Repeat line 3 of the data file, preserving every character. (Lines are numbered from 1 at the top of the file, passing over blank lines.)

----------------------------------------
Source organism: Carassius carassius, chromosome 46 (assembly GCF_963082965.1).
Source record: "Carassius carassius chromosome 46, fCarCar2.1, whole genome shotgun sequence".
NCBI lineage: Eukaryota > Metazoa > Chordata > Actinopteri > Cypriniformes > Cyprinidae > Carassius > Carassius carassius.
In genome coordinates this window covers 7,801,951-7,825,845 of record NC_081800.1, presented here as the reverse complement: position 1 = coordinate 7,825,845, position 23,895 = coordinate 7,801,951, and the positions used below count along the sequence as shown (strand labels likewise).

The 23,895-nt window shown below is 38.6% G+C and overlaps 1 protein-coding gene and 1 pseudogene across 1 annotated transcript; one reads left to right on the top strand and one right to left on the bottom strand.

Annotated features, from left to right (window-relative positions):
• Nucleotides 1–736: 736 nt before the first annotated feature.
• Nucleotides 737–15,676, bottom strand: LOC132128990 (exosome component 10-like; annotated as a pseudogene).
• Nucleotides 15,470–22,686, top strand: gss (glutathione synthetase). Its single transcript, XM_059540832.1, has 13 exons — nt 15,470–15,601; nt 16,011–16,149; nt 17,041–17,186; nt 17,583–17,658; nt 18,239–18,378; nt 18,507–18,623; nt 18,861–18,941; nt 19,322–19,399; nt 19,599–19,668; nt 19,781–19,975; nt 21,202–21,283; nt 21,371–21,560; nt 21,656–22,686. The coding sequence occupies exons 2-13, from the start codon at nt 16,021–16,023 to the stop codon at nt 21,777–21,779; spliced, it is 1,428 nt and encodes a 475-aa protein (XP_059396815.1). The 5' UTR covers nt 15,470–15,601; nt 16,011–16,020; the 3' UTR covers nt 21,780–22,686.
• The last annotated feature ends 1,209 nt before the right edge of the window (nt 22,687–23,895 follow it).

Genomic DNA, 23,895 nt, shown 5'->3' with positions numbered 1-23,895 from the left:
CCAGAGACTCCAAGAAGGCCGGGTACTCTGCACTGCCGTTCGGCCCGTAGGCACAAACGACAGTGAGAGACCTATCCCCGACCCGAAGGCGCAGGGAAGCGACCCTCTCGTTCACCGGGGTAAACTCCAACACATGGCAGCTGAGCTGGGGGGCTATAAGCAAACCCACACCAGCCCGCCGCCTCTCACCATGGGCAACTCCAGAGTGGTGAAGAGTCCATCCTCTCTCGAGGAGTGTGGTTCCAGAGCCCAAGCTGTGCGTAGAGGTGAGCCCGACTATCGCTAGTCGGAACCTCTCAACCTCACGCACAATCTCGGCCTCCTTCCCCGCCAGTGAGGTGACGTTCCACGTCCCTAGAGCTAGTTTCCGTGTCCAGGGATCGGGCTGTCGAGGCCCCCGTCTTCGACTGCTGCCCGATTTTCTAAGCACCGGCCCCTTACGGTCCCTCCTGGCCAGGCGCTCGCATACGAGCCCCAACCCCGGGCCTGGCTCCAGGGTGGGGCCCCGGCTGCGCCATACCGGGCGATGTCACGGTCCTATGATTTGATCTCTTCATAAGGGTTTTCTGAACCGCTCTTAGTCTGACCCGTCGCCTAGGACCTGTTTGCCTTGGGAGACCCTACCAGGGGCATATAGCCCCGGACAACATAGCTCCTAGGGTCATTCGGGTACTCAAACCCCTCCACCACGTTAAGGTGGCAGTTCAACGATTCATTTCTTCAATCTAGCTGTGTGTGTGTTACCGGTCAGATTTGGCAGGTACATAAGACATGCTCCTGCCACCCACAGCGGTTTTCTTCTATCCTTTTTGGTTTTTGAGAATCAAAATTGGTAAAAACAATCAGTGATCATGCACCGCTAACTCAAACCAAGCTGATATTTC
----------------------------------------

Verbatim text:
NCBI lineage: Eukaryota > Metazoa > Chordata > Actinopteri > Cypriniformes > Cyprinidae > Carassius > Carassius carassius.